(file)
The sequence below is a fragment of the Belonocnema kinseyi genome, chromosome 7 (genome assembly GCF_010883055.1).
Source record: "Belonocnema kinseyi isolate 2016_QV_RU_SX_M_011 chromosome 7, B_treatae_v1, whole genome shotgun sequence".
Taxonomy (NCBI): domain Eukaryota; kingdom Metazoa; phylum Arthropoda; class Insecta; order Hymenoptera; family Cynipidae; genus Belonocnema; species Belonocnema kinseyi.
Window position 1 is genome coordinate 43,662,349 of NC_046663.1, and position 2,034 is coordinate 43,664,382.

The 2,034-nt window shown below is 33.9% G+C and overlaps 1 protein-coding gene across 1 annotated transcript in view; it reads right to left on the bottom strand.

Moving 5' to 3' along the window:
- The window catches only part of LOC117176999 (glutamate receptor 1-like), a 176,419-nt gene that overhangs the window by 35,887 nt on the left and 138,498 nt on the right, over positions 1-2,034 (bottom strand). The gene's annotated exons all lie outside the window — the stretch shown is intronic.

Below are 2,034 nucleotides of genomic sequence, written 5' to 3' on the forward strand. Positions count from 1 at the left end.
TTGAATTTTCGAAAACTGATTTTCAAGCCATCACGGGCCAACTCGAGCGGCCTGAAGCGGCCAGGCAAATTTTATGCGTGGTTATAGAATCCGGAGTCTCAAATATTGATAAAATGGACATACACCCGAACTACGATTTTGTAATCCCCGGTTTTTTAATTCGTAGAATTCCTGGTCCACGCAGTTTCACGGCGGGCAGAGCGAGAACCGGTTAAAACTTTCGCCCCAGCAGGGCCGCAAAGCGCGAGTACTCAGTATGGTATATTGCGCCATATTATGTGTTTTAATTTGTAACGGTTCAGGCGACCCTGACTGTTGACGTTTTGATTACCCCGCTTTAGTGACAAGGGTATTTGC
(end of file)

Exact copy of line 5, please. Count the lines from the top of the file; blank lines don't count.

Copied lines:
The 2,034-nt window shown below is 33.9% G+C and overlaps 1 protein-coding gene across 1 annotated transcript in view; it reads right to left on the bottom strand.